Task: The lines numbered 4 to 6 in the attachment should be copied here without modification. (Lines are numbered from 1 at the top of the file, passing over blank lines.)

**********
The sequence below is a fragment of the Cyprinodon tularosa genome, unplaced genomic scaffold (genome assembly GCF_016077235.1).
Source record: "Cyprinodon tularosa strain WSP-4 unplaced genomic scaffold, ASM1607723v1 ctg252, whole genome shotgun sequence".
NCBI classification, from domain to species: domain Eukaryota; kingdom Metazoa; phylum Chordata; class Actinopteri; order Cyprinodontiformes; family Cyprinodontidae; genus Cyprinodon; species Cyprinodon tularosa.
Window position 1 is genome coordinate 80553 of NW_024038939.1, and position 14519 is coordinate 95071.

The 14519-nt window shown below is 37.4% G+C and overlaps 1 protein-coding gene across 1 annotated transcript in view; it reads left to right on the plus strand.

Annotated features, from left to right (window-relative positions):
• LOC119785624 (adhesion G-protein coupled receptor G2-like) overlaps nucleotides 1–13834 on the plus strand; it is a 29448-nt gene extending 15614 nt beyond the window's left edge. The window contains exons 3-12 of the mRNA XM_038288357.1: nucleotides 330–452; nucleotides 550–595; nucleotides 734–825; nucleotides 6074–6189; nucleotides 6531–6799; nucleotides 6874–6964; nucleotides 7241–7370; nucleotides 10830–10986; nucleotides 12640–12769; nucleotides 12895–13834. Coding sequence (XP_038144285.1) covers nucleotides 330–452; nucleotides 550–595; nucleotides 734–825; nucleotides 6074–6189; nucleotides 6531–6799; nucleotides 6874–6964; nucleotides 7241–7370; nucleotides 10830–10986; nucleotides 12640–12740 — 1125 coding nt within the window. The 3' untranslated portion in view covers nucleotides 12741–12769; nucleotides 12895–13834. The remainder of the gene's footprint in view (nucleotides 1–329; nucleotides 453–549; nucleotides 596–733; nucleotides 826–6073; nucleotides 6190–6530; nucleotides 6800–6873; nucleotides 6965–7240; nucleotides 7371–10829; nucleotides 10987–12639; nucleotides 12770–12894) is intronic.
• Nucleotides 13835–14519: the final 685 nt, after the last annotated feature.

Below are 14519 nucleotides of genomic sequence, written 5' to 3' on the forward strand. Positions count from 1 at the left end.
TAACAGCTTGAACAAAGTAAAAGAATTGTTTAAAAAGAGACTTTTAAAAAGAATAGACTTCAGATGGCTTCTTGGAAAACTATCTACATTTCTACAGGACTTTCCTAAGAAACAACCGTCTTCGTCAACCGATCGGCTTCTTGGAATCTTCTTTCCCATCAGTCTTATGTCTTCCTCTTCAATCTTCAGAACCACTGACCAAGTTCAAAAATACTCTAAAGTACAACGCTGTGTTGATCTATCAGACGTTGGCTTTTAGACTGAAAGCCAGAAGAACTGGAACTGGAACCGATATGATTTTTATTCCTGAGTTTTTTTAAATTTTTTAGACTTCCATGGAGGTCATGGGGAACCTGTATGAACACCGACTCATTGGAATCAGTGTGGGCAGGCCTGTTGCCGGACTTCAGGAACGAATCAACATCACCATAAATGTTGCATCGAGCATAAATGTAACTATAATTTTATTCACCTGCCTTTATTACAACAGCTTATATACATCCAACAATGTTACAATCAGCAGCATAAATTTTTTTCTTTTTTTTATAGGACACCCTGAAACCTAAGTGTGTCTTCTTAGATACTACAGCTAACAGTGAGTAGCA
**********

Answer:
Window position 1 is genome coordinate 80553 of NW_024038939.1, and position 14519 is coordinate 95071.

The 14519-nt window shown below is 37.4% G+C and overlaps 1 protein-coding gene across 1 annotated transcript in view; it reads left to right on the plus strand.

Annotated features, from left to right (window-relative positions):